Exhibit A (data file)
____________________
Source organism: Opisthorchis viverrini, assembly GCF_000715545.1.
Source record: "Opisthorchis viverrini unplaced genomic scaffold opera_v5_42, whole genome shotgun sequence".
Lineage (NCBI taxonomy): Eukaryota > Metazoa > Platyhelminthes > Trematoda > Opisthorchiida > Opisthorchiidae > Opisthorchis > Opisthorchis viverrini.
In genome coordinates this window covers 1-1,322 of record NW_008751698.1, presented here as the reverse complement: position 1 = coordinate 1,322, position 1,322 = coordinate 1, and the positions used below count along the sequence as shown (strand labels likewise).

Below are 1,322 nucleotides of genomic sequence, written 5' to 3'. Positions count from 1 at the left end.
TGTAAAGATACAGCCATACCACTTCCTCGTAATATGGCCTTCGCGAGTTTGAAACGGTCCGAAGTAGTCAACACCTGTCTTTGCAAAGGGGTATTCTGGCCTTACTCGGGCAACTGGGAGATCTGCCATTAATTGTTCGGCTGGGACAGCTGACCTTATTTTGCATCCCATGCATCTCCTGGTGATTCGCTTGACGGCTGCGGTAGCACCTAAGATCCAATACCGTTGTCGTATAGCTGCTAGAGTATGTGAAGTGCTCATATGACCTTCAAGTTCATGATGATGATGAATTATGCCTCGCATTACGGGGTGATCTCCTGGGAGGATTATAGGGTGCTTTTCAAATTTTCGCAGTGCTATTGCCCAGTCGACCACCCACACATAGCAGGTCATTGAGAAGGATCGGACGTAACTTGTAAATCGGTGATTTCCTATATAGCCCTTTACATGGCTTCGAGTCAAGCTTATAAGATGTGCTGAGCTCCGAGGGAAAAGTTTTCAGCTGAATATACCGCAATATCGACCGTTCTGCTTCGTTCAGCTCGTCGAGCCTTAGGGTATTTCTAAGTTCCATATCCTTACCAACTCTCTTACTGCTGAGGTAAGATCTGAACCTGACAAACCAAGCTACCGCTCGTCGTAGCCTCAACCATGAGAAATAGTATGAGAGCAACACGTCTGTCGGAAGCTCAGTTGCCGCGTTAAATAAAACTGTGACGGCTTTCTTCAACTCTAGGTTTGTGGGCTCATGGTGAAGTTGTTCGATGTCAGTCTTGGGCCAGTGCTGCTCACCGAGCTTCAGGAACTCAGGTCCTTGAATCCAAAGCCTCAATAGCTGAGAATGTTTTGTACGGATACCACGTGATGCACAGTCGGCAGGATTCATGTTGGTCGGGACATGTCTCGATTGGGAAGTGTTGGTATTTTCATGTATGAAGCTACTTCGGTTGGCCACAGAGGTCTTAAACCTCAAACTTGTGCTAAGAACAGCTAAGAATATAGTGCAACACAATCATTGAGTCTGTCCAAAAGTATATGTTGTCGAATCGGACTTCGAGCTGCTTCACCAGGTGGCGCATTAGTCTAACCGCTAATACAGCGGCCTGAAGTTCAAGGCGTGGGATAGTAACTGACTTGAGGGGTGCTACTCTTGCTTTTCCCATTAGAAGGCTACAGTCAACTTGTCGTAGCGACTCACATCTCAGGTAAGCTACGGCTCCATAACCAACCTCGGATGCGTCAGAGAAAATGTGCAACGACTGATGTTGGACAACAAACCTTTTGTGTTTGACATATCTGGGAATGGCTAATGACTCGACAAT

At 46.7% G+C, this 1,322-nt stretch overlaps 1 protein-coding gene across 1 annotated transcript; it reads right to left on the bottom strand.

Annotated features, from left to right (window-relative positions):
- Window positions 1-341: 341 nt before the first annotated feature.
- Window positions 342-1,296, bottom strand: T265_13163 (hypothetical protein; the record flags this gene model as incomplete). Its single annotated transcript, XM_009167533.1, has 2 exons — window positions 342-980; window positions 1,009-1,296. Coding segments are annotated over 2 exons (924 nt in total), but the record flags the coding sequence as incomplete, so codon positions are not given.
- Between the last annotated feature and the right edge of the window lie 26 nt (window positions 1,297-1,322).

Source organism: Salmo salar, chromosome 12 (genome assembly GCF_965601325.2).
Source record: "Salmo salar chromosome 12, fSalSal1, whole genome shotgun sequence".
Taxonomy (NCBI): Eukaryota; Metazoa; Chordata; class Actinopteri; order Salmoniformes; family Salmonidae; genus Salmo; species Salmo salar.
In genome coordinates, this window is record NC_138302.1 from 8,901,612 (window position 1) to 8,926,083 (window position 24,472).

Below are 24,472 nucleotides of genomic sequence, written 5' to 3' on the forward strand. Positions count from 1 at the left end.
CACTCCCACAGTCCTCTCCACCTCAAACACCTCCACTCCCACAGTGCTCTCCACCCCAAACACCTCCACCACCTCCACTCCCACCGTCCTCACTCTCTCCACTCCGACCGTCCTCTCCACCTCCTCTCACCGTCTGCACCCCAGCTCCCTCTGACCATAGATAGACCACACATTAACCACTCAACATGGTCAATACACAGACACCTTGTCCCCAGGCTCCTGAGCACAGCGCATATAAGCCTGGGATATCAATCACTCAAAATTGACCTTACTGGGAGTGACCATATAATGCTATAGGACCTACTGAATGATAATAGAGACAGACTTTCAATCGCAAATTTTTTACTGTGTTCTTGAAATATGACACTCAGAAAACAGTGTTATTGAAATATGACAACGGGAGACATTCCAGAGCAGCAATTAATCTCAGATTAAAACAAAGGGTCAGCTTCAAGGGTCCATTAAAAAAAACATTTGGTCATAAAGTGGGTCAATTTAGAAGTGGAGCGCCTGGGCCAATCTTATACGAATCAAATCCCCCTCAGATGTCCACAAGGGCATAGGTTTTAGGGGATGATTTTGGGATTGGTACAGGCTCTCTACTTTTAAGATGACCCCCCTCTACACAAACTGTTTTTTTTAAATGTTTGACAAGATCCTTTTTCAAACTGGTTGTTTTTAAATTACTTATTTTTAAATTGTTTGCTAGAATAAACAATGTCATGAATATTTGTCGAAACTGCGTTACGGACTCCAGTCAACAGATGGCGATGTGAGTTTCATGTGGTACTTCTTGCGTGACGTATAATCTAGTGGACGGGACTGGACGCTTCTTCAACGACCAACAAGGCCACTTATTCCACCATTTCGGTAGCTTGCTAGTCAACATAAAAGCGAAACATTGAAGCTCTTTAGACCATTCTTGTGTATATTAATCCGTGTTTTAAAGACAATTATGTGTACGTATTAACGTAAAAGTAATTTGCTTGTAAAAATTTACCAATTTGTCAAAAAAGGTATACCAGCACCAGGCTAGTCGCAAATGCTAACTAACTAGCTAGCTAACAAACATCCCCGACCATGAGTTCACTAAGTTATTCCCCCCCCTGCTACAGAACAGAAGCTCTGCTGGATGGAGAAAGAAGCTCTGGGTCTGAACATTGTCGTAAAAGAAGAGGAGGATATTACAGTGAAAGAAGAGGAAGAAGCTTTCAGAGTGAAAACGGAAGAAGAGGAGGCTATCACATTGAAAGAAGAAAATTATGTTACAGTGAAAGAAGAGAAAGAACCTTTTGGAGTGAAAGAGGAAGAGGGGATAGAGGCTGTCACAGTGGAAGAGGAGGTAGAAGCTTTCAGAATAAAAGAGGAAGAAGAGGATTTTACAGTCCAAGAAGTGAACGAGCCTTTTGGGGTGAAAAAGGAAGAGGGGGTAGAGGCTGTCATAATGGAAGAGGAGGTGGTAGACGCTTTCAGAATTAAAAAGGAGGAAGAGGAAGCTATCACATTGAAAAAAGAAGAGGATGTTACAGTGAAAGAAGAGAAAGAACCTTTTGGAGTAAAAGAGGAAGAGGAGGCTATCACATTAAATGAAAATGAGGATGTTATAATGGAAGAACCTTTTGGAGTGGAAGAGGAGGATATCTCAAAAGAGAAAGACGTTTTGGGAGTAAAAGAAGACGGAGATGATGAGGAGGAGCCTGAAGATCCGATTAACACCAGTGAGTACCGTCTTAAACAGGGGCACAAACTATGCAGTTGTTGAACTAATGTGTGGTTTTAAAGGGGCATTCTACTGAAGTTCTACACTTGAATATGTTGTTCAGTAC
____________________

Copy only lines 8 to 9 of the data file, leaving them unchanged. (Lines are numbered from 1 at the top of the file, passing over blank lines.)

Annotated features, from left to right (window-relative positions):
- Window positions 1-341: 341 nt before the first annotated feature.